Another option is to purchase nutrient-rich Florida topsoil before planting.

Soil tip: Stop throwing away your used coffee grounds! Instead, mix them into the soil around the base of your plants to enrich the soil.


What to Plant in September

Planting in September presents a great opportunity to expand your flower and vegetable gardens. Here are some ideas for what to plant this fall.


Floridians are lucky enough to be able to grow vegetables practically year-round. Unlike the northern states, we are able to plant many of the same vegetables in that fall as we do in the spring. For example tomatoes, peppers, eggplant, zucchini, etc. grow well in both seasons.

Here is a list of other vegetables that are perfect for planting this September:

  • Arugula

  • Beans

  • Beets

  • Broccoli

  • Brussels sprouts

  • Cabbage

  • Carrots

  • Cauliflower

  • Celery

  • Collard greens

  • Endive/escarole

  • Kale and spinach

  • Lettuce

  • Onions and shallots

  • Kohlrabi

Check out this planting guide for Florida vegetables for more details.


There’s no better time to start a herb garden! Spice up your cooking during the cooler months and add lovely aromas to your garden by planting the following:

  • Sweet basil

  • Chives

  • Garlic

  • Sage

  • Marjoram

  • Thyme

  • Mint

  • Rosemary

You can also choose to sow vegetable seeds in September to transplant in October. Here is a list of seedlings that can be transplanted later in the season:

  • Arugula

  • Beets

  • Broccoli

  • Brussels sprouts

  • Cabbage

  • Cauliflower

  • Celery

  • Collard greens

  • Endives

  • Kale

  • Kohlrabi

  • Lettuce

  • Spinach

  • Strawberries

  • Turnips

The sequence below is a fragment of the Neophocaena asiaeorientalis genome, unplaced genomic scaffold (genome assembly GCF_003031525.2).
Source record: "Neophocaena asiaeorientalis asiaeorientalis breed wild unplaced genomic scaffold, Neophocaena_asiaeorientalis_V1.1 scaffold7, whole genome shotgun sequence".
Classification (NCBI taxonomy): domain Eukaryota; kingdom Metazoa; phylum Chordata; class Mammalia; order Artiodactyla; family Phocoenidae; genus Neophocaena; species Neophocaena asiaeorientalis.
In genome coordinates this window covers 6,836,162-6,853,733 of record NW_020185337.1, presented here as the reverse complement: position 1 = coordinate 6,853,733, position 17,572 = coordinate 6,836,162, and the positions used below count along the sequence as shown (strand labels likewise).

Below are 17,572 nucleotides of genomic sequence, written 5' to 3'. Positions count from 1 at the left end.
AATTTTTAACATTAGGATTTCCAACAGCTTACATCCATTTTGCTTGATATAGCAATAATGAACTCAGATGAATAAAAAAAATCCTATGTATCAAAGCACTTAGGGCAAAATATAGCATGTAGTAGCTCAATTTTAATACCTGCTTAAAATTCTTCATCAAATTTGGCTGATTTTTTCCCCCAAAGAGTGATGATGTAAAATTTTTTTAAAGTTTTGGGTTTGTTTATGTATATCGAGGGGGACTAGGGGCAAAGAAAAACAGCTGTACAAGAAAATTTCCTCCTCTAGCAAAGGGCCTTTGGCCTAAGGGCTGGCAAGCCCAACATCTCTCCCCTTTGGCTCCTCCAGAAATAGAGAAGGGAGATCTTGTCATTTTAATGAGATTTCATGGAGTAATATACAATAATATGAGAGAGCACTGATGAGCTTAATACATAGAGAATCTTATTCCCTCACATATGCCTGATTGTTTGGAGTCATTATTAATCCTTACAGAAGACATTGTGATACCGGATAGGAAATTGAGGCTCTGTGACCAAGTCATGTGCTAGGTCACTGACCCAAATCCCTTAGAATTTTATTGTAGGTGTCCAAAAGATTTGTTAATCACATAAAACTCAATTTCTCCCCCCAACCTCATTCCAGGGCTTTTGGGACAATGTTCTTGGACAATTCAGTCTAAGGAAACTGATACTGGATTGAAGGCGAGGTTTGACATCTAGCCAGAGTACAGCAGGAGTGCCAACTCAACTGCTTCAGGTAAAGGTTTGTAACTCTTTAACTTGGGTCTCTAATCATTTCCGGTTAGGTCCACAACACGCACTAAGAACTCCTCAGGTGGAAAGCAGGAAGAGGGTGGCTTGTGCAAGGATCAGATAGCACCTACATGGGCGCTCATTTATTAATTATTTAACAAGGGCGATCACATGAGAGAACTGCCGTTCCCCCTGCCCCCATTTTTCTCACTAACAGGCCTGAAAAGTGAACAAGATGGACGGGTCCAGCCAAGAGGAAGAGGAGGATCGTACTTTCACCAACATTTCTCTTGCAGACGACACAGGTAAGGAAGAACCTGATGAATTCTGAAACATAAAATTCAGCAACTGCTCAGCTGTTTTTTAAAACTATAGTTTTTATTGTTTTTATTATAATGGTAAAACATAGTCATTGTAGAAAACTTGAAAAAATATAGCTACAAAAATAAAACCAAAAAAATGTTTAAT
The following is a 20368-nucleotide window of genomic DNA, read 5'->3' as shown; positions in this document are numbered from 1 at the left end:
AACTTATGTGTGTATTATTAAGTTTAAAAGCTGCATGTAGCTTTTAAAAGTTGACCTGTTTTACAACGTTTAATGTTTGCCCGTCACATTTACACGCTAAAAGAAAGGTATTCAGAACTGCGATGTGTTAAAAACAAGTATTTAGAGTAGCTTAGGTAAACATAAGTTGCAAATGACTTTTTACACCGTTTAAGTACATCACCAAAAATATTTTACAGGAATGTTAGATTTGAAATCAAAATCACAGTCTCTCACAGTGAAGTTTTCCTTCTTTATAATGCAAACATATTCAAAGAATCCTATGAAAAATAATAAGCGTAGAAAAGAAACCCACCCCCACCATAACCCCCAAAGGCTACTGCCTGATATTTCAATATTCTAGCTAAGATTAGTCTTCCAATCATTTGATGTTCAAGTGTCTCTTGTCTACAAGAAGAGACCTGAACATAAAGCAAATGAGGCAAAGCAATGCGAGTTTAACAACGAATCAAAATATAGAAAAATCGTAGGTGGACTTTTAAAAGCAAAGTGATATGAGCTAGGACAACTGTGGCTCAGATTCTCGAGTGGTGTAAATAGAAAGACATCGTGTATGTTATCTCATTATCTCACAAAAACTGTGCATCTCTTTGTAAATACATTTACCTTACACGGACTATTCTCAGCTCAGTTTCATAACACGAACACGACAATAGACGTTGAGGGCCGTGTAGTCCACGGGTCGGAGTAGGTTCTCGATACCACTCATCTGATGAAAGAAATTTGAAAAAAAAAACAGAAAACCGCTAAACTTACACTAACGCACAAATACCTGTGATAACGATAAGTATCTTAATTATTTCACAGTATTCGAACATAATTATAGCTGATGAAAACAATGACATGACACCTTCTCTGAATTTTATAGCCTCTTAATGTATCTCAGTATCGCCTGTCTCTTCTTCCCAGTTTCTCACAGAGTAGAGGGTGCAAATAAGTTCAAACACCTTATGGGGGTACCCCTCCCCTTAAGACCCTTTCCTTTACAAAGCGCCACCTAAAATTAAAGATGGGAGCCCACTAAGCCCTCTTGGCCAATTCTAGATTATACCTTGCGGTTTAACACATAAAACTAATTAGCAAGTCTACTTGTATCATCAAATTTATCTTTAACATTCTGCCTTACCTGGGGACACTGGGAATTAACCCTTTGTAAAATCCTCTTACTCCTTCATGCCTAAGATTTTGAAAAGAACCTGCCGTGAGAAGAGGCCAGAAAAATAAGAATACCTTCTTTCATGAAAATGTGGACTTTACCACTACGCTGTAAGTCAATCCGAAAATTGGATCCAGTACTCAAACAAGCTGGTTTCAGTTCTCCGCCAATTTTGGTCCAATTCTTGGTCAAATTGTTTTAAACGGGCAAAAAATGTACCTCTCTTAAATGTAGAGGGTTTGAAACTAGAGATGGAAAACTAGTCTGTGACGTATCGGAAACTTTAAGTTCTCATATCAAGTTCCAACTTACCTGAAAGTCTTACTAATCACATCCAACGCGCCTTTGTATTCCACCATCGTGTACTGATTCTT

Add an extra pop of color to your flower garden this fall:

  • Coleus

  • Cosmos

  • Gaillardia

  • Impatiens

  • Marigolds

  • Vinca

  • Salvia

  • Zinnia


Some flowers must be planted in the fall because they require a long period of cool temperature to undergo biochemical processes that cause them to bloom. Planting these bulbs in the fall will pay off next spring:

  • African lily

  • Amaryllis

  • Crinum lily

  • Aztec lily

  • Call lily

  • Narcissus

  • Shell ginger

  • Gladiolus

  • Spider lily

  • Rain lily


Develop a Planting Plan

It’s always a good idea to plan out your garden and planting schedule before the season begins. Developing a plan helps you keep track of when you should be planting different vegetables and when they will be ready to harvest.

You should also map out where you want to plant different things. Some vegetable crops, like squash and zucchinis, will need a lot more room than others, so it’s important to plan ahead.

No idea where to start when it comes to planning your garden? Another Bloomin’ Nursery is here to help! Our experts will work with you to bring your gardening dreams to life. We even offer delivery and installation in Green Cove Springs.